Welcome back to the rejuvenated blog of Aetna Corp.!

It’s that time of the year, again: game time! Our first blog post of 2014 explores the energy consumption of a colossal sports complex such as the MetLife Stadium, where Super Bowl XLVIII will be played this Sunday, February 2 at 6:30 PM.


Since the New England Patriots lost to the Denver Broncos on Sunday, January 16, is it even worth it to us to watch Super Bowl XLVIII? Should anyone on the horribly freezing and snow-dusted East Coast tune in for the whole hoopla that will be the Mountain West Seattle Seahawks versus the West Coast Denver Broncos and, the reason why most of America watches the big game, Bruno Mars’s (surely shudder-worthy) half-time show?

Then again, maybe it will all be worth it for us here at Aetna Corp., just for the slim chance that the lights of MetLife Stadium will go out again. And it’s not just what happened at Super Bowl XLVII that we’re talking about. On November 14, 2010, before subsidization when Met Life Stadium became New Meadowlands Stadium, the lights shut off twice in 11 minutes during the third quarter of a Giants/Dallas Cowboys game.

We say “slim” chance because they’ve been testing the heck out of the system, burdening it with the electrical load it’s estimated that game day will consume.

We all remember February 3, 2013, when all of a sudden, minutes into the second half of Super Bowl XLVII in which the Baltimore Ravens succeeded over the San Francisco 49ers to a 34-31 victory, darkness fell.

The Mercedes-Benz Superdome. Daylight was visible through its ceiling when the lights went out during Super Bowl XLVII. (Source: Wikipedia)

The Mercedes-Benz Superdome. Daylight was visible through its ceiling when the lights went out during Super Bowl XLVII. (Source: Wikipedia)

The utility company that supplied energy to the Mercedes-Benz Superdome in New Orleans, Entergy, said the outage was not their fault (they claimed they kept the Superdome supplied with power the whole time), but was caused by an “abnormality” in the system: Equipment that was monitoring the electrical load noticed it and opened a breaker. This partially cut power (some backup lighting was still on in the colossal black-hole of a stadium, where most fans in their seats were eerily hidden from us at home) and kicked on a backup generator.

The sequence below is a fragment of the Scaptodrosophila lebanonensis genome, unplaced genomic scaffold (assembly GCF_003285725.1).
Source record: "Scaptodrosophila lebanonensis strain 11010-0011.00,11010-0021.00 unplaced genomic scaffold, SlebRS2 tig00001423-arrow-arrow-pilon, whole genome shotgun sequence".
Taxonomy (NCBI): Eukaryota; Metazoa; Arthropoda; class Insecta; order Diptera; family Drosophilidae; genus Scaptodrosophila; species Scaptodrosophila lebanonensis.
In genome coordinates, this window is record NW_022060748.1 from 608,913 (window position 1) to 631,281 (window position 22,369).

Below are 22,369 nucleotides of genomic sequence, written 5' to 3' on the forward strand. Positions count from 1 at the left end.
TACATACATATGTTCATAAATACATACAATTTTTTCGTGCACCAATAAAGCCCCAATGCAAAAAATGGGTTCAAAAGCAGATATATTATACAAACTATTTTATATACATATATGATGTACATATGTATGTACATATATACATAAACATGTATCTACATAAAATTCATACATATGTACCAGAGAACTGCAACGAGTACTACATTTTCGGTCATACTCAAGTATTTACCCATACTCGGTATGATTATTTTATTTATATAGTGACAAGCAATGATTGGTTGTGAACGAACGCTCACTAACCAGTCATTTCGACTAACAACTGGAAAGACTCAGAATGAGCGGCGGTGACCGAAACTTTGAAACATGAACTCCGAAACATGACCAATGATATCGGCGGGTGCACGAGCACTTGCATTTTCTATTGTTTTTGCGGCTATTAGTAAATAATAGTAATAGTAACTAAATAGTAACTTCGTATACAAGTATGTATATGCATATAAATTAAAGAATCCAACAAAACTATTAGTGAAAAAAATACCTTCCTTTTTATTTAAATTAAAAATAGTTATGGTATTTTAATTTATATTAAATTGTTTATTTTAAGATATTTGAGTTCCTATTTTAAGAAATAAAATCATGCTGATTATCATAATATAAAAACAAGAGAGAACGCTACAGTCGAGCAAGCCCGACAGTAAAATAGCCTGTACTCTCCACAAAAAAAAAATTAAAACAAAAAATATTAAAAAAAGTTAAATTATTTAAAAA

So how much energy does a Super Bowl consume, anyway? The Dallas Cowboys’ AT&T Stadium allegedly uses more than three times more energy at peak consumption on game day than the national grid of Liberia can support! That’s around 10 megawatts of energy, according to the Wall Street Journal.

This year, the utility company Public Service Electric & Gas Co. will not only be supplying to MetLife Stadium, but also a racetrack hosting 10,000 raucous tailgaters. PSE&G officials anticipate that MetLife will pull 18 megawatts of power, which could supply 12,000 homes. PSE&G will feed in 12 megawatts, and generators will supply the other 6.

18 megawatts – that’s more than what we’ve criticized the Cowboys for using. It all sounds a little decadent, a little environmentally irresponsible, no? Then again, we’d expect nothing less from American football. And it’s not nothing that PSE&G and the NFL are doing to offset the energy they’ll use to make 2014’s Super Bowl XLVIII possible.

NJ.com reported back in 2013 that PSE&G “announced it had partnered with the National Football League to spark green energy investment by purchasing and retiring one renewable energy certificate for every megawatt hour of electricity used at Super Bowl-related venues.” And what is a renewable energy certificate, or REC? One REC is equal to 1000 KWh of energy, or roughly what an average single-family home would use in a month. If you buy an REC, you’re financing renewable energy generators, which supply the electric grid with energy that’s sustainably sourced – and for that reason, you’re also reducing your carbon footprint and aiding in the fight against global warming. Way to go, NFL – you “non-profit” organization boasting 15 (almost 16) teams Forbes estimates to be worth more than a billion dollars.

So, of course we’re all going to watch Super Bowl XLVIII – not only because it’s what everybody will be doing this Sunday – but also, there’s so much energy being used behind the scenes, it’s crazy! Make sure, whenever the cameras pan the painted, ecstatic faces of the crowd, you thank the resources used to provide 18 megawatts of energy illuminating all those Seahawks and Broncos fans.


For more information about energy and Super Bowl XLVIII, to be played in MetLife Stadium in East Rutherford, New Jersey, check out this other great article at NJ.com. And make sure you check back here for more industry-related news, and to see what’s going on at Aetna Corp.! We’re always up to something, whether it be maximizing your energy savings in the field, or eating wings at home on game day.

Jacy Everett
Director of Business Development
(800) 544-4836